Gorham High volleyball coach Emma Tirrell made roster cuts this fall after 45 players tried out for the team – the first time she’s ever had to do so. Falmouth Coach Larry Nichols experienced the same thing after 40 players tried out.

The popularity of volleyball continues to swell at Maine high schools, even though last fall’s indoor season was canceled because of the coronavirus pandemic. Teams did compete in a shortened “bridge season” from February to April, but there were no playoffs and no champions crowned.

Tirrell, who had 15 freshmen out this fall despite the loss of Gorham’s middle school program during the 2020-21 school year, is not surprised by the turnout.

“You hear a lot of girls say how positive it is,” she said of the sport. “It is a positive environment, because you have to play as a team. I think the surge will continue.”

Volleyball was first sponsored by the Maine Principals’ Association in 1997, with most of the teams located in Downeast Maine during the early years. Since then, the sport has exploded in popularity, particularly in southern Maine. In the past seven years, the number of varsity programs in the state has grown from 25 to 44.

Lewiston is fielding a varsity team for the first time this fall, becoming the first Androscoggin County school to play varsity volleyball. Edward Little High in Auburn has launched a junior varsity program in hopes of playing at the varsity level in two years.


“We saw Westbrook and Nokomis in 2019 and Messalonskee and Hampden were new ones last year,” said Michael Bisson, the MPA’s assistant executive director. “Where you’re going to see growth next is from Lewiston to Bangor.”

Veteran players said the teamwork involved in volleyball is helping to drive interest.

“One person can’t carry the team. You have to learn to work together. And you don’t want to bring each other down,” said Scarborough senior Gwen Dorsey.

Dorsey’s teammate, senior Madeline Strouse, said high school volleyball in Maine also has become much more competitive – which makes it far more fun.

“Coaches have mentioned when they were in high school, there were only two or three teams that were good,” Strouse said. “Now, any competition in any town, every match will be tough. And the fun matches are the ones where you fight for every set, and it goes to five sets, and where the student section shows up. Those are the ones we look forward to.”

Yarmouth senior Sophie Dickson, a competitive club player for seven years, thinks there are many reasons the sport continues to surge at Maine high schools, including that the level of play has improved. More fans are coming to matches, she said, and that energy draws younger players to the sport.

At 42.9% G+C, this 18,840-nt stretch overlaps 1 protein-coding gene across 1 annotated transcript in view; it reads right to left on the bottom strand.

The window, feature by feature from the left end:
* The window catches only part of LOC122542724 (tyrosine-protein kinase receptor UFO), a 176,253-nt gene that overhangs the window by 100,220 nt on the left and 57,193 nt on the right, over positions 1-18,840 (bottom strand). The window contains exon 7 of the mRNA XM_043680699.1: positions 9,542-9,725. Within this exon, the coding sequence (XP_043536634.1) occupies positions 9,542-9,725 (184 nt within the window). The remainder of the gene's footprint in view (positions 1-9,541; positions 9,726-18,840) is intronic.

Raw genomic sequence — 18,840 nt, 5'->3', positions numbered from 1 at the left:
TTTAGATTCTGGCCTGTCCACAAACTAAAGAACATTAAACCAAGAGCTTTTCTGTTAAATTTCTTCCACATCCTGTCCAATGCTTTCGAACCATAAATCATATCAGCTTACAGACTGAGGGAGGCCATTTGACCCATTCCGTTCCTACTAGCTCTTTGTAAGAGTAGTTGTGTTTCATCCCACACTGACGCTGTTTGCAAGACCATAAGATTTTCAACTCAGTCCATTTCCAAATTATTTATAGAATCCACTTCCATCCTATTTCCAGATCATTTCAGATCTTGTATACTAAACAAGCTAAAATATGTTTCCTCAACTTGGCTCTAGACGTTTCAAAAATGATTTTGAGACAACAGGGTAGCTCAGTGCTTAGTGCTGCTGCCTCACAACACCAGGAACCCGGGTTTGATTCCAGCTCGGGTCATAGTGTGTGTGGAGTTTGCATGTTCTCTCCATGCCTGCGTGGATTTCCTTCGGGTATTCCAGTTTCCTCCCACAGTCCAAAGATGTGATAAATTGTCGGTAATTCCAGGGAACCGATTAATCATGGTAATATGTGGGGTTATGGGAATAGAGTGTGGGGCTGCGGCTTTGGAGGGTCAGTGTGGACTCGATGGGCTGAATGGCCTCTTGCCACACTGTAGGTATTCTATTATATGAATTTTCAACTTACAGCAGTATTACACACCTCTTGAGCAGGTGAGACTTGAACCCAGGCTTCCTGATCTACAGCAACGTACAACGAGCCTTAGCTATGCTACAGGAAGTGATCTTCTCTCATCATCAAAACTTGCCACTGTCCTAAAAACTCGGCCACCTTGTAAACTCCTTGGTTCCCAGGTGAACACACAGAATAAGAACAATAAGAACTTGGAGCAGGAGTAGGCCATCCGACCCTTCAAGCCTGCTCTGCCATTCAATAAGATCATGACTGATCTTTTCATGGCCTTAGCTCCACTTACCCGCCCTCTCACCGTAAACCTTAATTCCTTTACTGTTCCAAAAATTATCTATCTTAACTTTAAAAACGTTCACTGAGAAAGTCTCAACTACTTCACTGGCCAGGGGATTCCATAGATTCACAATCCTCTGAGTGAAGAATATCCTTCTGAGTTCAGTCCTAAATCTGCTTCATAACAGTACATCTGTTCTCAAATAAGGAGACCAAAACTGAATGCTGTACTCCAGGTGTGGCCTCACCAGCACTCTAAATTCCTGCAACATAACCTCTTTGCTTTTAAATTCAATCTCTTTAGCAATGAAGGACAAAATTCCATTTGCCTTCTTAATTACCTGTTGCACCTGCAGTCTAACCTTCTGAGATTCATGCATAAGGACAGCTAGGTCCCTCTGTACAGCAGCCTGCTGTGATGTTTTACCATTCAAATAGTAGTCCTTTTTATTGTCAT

“It’s crazy how the sport grew during the pandemic,” Dickson said. “I thought no one would come out for middle school volleyball this year. And 40 girls showed up. It’s crazy.”

Cape Elizabeth Coach Sarah Boeckel, who also had a large freshman turnout this fall despite losing middle-school play last year, believes the intensity of the play will be back at 2019 playoff levels before long.

“I think there are a ton of solid programs with great numbers with great coaching, there’s no question. It will just take some time for our team to really gel,” Boeckel said.

The popularity of the sport also is reflected in the number of former players who are now high school coaches. Tirrell played at Scarborough before graduating in 2015. South Portland Coach Sarah Marckoon played at Ellsworth High and Thomas College before coming to South Portland to coach the junior varsity program in 2015.

Justine Bouthot is a 2011 Biddeford graduate who played for the Tigers and is now an assistant under Coach Ruth Shaw. Bouthot coaches the Biddeford middle school team. It’s an addition to the program that will benefit an already strong Tiger tradition, Shaw said.

“She’s motivating for all of us. She’ll coach the middle school, then practice with the (varsity) later in the day,” Shaw said. “It will really help the high school program.”

Related Headlines

Only subscribers are eligible to post comments. Please subscribe or login first for digital access. Here’s why.

Use the form below to reset your password. When you've submitted your account email, we will send an email with a reset code.